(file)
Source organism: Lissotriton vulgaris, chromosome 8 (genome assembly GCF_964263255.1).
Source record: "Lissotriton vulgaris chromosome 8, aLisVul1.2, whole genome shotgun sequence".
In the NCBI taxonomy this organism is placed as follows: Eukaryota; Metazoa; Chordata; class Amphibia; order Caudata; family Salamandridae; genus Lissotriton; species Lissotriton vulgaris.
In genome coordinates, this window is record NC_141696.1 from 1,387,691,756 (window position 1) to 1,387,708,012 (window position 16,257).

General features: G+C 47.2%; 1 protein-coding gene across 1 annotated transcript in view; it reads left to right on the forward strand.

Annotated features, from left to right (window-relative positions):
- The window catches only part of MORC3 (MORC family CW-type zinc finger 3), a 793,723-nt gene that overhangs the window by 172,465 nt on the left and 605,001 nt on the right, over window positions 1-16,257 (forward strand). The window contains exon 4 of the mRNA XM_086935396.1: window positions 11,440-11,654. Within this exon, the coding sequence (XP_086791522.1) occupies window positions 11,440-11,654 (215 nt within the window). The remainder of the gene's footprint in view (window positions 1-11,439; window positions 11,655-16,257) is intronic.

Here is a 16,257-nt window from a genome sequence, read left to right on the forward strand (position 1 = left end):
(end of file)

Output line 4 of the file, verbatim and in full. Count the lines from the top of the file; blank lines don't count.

In genome coordinates, this window is record NC_141696.1 from 1,387,691,756 (window position 1) to 1,387,708,012 (window position 16,257).